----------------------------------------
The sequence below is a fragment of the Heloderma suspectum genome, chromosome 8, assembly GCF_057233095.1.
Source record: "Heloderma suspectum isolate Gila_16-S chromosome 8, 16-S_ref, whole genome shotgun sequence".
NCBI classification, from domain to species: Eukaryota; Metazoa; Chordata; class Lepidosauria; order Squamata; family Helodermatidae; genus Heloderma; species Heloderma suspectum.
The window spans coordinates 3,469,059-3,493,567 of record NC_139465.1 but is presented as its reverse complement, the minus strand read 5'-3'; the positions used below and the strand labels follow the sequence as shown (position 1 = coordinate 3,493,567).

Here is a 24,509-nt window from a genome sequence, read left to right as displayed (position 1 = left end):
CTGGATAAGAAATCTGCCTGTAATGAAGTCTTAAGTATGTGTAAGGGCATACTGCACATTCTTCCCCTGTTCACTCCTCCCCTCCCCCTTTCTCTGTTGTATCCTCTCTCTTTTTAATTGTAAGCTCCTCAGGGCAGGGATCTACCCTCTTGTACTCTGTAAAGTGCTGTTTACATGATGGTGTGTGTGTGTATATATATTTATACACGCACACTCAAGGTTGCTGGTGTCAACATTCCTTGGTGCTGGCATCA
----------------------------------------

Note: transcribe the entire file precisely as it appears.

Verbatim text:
The sequence below is a fragment of the Heloderma suspectum genome, chromosome 8, assembly GCF_057233095.1.
Source record: "Heloderma suspectum isolate Gila_16-S chromosome 8, 16-S_ref, whole genome shotgun sequence".
NCBI classification, from domain to species: Eukaryota; Metazoa; Chordata; class Lepidosauria; order Squamata; family Helodermatidae; genus Heloderma; species Heloderma suspectum.
The window spans coordinates 3,469,059-3,493,567 of record NC_139465.1 but is presented as its reverse complement, the minus strand read 5'-3'; the positions used below and the strand labels follow the sequence as shown (position 1 = coordinate 3,493,567).

Here is a 24,509-nt window from a genome sequence, read left to right as displayed (position 1 = left end):
CTGGATAAGAAATCTGCCTGTAATGAAGTCTTAAGTATGTGTAAGGGCATACTGCACATTCTTCCCCTGTTCACTCCTCCCCTCCCCCTTTCTCTGTTGTATCCTCTCTCTTTTTAATTGTAAGCTCCTCAGGGCAGGGATCTACCCTCTTGTACTCTGTAAAGTGCTGTTTACATGATGGTGTGTGTGTGTATATATATTTATACACGCACACTCAAGGTTGCTGGTGTCAACATTCCTTGGTGCTGGCATCA